Looking at the world through the non-revolutionary lens of immediate and narrow Kurdish national interests, PKK founder and leader Abdullah Ocalan has spent years trying to negotiate an agreement with the Turkish regime and now Erdogan. Now that means nothing less than providing Kurdish backing for Erdogan’s Islamist and Turkish chauvinist project in the country and the region. Wasn’t this clear when the PKK failed to give real support to the Gezi Park youth protests last year? And now, while Ocalan is threatening to break off these talks (and PKK commanders are even threatening to resume guerrilla warfare in Turkey) to pressure the regime to lift the Turkish blockade of Kobane that is now preventing the city’s defenders from getting weapons and reinforcements, the PKK is promising that Kurds can be “boots on the ground” for a project even more monstrous than Daesh’s, the rescue of the U.S.’s endangered domination of the Middle East.

The situation in Kobane is determined by complex factors. The U.S., as Secretary of State John Kerry recently said straight out, is most concerned with “saving” its hold on Iraq from Daesh’s challenge, and in that light, defending Kobane is not a “strategic” goal. Turkey is a potentially strategic ally for the U.S. in its objectives, but it is also pursuing its own objectives, which include toppling the Bashar al-Assad regime in Syria and replacing it with an Islamist government meeting Turkey’s regional and ideological ambitions. Erdogan has said straight out that his goal is regime change in Syria, and that Kurds have to either get behind him in that or take the consequences. This may be a source of friction with the U.S., for whom Syria is not the central concern, and which at least until now has sought to prolong the civil war devastating Syria as long as possible while awaiting the appearance of a U.S.-favourable end game that is still not in sight. Again, to state the obvious that doesn’t seem to be obvious enough: how can the U.S. be called upon to save people from Daesh when its role in Iraq and Syria has been so essential to the rise of Daesh? And whatever their differences – which are potentially explosive – what Erdogan and Obama most agree about is that saving Kurdish lives is not in any way a strategic objective.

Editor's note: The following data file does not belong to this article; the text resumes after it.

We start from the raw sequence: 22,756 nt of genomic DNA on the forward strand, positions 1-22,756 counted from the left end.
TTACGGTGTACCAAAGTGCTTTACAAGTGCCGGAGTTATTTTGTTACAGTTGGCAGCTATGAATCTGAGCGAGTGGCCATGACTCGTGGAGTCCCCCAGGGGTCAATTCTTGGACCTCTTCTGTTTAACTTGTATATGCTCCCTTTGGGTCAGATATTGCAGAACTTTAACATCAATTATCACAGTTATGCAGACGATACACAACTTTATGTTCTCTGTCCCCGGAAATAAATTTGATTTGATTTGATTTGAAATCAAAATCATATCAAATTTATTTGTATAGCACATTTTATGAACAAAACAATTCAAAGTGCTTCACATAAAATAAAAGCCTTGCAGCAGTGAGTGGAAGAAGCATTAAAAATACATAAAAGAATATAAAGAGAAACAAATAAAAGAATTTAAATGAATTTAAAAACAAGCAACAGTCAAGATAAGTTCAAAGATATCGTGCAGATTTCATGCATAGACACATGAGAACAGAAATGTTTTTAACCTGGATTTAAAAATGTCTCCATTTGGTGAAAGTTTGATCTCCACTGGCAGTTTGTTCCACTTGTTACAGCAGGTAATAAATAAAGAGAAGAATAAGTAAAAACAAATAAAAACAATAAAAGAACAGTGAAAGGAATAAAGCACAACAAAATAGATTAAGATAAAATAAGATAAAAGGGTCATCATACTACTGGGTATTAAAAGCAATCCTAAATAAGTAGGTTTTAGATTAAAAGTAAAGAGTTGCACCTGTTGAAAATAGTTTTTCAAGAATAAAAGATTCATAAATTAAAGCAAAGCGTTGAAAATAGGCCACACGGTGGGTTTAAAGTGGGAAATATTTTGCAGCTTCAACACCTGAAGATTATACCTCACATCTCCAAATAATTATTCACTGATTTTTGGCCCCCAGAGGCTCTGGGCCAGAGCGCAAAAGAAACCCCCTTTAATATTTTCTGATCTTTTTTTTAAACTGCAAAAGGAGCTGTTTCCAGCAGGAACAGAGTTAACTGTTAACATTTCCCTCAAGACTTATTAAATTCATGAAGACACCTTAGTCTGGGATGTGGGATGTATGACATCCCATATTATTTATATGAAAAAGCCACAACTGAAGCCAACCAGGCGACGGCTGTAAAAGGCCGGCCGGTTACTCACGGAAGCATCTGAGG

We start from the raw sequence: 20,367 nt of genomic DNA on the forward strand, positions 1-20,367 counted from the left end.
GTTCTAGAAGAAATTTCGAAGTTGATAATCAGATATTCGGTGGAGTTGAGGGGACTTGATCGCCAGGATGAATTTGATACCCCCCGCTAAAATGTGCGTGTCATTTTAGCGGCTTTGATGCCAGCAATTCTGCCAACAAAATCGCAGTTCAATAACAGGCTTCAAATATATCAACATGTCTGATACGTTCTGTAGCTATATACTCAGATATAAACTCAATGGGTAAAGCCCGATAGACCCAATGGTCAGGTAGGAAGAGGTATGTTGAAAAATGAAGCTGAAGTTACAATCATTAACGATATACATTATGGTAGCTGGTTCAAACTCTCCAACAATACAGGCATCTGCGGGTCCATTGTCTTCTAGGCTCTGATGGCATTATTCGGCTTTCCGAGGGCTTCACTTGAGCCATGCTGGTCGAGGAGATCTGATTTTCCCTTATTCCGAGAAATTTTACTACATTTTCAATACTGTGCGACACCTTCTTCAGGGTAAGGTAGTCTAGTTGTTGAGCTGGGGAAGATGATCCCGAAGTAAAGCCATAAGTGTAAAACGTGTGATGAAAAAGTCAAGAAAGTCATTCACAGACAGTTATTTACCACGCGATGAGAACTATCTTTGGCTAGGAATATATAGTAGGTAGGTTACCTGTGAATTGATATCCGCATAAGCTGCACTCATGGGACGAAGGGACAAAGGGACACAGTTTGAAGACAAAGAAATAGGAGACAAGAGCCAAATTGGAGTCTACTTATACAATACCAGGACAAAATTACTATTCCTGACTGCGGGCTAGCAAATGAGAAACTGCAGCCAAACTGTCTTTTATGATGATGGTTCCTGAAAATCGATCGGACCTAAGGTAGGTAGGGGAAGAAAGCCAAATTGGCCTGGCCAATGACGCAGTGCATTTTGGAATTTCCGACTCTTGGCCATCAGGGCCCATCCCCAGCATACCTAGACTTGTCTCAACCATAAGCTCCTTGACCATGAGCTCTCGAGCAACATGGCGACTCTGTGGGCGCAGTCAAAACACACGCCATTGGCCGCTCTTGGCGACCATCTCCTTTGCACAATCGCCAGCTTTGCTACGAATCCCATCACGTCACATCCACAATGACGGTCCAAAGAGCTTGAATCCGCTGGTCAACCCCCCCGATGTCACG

This is what makes the approach being taken by the Kurdish leadership so doubly heartbreaking. They are coming to Turkey and the U.S. bearing Kurdish lives in their hands to trade, which is criminal enough, and the most likely outcome is that all they will get in return is worthless coloured beads. Contrary to what some people are dreaming, Kobane does not represent a “third road”   – instead of breaking through the middle while their enemies are fighting each other, this road means getting trapped between them.

The idea that allying with the West “to save Kobane from Daesh” can open the door to revolution can only feed more lives into the mouths of these warring, ravenous monsters. This line echoes both the Islamist and imperialist lies that the only choice is one monster or another. Haven’t we already seen this in Egypt, where after glorious years of rebellion so many would-be revolutionaries let a pro-Western, pro-Israel, religious ignoramus American-trained general pacify Tahrir Square? People who point to the approach being taken by Kurdish leaders as the way forward should ask themselves where exactly that road has led and will always lead.

Don’t blame the real difficulties of making revolution amid this madness on the masses of people – if so many people are ready to give their lives in Kurdistan – Kurds, Arabs, Turks and others throughout the region – don’t revolutionaries have the duty to figure out how to make those aspirations and sacrifices bring about fundamental change in people’s lives through revolutions to overthrow all exploiting and oppressing classes and begin to dismantle the world imperialist system? Otherwise, there will be only more imperialist oppression, and more Islamism as well, and the situation will continue to spiral downward. Revolutionaries who know better should not just applaud as desperate people on the brink grasp at straws that will surely snap. Desperation needs to give way to science, because an objective – and not self-deceptive – analysis of reality can reveal the real opportunities for revolution that lie within the contradictions and chaos now generating such tragedy.